Quantitative Political Science Education in the Past and Future

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There has been a massive shift in teaching quantitative political research since the Journal of Political Science Education was launched in 2004. Smartphones were an anomaly, and it was uncommon to have laptops in the classroom. Statistical calculations were sometimes done by “statisticians”, i.e., professional staff who did calculations for faculty members. Today, it is rare to see students without electronics. Through that transition we experienced ubiquitous Wi-Fi and smartphones, statistical computing on personal computers, the end of the academic staff statistician, an explosion in open-source statistical software and tutorials, and an unexpected mass transition to online learning during COVID. We experienced a similar revolution in teaching statistics. Increases in computational power and data availability make quantitative and qualitative research different than 20 years ago. Computation is rarely a limiting factor, and we find ourselves spending more time on statistical assumptions, correct methods, data integrity, and replicability. We are now entering an era of assistive technology and will need to transition to teaching students how to use artificial intelligence tools to assist them with quantitative work. In this article, we consider these changes and what they mean for teaching political science in the next 20 years.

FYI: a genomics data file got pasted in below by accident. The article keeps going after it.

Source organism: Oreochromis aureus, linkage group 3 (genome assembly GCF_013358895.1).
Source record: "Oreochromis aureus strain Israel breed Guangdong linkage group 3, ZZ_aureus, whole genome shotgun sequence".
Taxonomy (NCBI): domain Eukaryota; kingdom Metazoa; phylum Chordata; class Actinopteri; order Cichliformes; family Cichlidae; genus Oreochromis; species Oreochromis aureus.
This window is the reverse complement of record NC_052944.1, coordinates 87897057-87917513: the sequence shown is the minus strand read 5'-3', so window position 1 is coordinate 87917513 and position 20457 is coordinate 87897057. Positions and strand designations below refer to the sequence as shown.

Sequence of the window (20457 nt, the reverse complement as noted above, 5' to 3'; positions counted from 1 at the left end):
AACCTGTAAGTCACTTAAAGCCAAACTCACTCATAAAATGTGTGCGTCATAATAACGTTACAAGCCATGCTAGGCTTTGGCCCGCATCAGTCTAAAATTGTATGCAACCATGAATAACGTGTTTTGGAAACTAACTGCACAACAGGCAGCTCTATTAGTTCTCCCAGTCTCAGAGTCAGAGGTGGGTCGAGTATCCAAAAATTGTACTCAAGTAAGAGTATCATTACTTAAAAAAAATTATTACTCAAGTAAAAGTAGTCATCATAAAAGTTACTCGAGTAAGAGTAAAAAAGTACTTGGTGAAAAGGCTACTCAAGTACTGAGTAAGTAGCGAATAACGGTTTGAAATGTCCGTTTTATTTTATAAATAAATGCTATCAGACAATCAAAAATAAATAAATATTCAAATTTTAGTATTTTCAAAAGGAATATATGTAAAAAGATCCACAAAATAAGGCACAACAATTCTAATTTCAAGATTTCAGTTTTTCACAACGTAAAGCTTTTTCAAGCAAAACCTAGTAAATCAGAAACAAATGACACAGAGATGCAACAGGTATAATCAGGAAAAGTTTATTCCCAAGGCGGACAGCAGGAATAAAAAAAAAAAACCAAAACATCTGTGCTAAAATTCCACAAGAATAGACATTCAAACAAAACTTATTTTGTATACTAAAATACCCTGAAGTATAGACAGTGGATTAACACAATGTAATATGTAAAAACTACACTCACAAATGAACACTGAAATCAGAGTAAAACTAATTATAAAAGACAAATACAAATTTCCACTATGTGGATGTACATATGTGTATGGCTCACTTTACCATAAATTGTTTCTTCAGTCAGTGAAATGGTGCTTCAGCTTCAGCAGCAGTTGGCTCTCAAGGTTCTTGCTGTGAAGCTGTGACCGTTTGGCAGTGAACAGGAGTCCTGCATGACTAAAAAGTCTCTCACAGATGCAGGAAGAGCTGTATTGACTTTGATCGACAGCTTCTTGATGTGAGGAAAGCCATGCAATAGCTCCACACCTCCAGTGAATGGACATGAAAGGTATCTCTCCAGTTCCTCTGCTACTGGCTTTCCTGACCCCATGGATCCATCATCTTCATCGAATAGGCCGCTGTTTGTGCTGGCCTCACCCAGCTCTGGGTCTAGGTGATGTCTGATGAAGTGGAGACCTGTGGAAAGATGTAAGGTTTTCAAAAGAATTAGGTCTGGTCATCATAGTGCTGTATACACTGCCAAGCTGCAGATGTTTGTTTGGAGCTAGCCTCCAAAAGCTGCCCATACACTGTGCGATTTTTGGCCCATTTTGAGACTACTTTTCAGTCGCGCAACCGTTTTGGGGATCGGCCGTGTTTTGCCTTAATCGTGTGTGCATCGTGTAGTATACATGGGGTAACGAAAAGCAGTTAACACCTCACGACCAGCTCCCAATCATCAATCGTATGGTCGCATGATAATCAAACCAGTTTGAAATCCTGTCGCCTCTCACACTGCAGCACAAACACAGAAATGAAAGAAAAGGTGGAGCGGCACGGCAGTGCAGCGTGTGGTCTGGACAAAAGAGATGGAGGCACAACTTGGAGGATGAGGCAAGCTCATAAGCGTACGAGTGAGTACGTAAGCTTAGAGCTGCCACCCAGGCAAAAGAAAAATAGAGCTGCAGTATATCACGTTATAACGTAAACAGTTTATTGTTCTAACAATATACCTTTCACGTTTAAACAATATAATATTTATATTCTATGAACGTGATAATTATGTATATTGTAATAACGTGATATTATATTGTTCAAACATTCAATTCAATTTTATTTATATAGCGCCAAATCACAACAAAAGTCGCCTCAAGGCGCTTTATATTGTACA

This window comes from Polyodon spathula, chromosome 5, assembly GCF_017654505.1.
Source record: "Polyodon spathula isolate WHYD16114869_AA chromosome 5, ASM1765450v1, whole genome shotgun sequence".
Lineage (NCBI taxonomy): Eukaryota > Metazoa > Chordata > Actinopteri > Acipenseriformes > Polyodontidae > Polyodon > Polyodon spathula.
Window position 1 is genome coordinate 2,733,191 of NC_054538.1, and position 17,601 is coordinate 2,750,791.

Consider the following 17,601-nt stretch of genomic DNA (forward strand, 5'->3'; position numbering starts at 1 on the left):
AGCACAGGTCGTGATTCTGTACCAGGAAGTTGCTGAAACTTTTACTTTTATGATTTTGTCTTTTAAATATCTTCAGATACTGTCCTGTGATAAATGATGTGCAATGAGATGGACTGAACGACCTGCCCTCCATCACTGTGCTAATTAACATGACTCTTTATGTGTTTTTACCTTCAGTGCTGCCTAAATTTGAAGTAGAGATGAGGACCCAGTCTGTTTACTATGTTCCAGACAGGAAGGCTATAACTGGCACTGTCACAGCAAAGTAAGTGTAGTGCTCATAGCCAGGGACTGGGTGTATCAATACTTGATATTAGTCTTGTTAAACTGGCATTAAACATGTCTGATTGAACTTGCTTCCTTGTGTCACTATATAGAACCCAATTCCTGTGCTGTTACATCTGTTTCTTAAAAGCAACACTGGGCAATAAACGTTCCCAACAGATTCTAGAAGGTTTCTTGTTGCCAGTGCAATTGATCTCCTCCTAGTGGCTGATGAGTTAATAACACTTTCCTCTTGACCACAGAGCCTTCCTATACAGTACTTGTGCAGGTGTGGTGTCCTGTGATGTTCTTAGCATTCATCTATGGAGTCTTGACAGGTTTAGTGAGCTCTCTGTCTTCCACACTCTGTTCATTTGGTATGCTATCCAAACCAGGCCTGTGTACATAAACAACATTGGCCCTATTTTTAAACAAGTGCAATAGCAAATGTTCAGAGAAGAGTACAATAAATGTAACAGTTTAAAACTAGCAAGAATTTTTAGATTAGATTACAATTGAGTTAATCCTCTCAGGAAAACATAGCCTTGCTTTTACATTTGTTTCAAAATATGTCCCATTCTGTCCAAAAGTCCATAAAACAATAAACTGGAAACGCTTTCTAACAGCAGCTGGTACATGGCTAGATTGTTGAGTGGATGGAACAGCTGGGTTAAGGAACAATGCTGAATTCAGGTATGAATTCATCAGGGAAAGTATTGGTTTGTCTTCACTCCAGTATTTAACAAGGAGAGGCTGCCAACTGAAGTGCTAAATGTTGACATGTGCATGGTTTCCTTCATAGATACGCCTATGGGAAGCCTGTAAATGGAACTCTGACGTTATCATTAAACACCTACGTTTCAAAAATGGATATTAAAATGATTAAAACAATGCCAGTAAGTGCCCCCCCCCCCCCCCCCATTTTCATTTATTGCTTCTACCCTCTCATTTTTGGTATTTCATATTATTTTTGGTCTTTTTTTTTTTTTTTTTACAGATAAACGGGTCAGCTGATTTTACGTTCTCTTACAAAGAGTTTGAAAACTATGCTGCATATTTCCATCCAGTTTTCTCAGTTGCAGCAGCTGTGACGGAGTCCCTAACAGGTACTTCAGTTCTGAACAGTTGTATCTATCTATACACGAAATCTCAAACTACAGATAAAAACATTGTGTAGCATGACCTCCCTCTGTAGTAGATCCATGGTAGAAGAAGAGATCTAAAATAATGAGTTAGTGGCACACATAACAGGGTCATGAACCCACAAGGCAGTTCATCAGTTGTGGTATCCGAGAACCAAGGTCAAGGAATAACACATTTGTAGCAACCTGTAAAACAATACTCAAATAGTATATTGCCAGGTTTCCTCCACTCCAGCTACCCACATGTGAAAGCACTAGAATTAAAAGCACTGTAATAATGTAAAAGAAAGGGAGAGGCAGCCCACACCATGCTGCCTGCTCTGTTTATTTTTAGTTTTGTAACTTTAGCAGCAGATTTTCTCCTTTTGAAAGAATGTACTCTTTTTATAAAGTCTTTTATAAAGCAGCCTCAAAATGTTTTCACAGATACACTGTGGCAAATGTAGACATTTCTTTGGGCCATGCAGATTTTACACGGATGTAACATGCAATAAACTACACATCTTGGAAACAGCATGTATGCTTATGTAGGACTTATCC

Original languageEnglish (US)
JournalJournal of Political Science Education
StateAccepted/In press - 2023

All Science Journal Classification (ASJC) codes

  • Education
  • Sociology and Political Science

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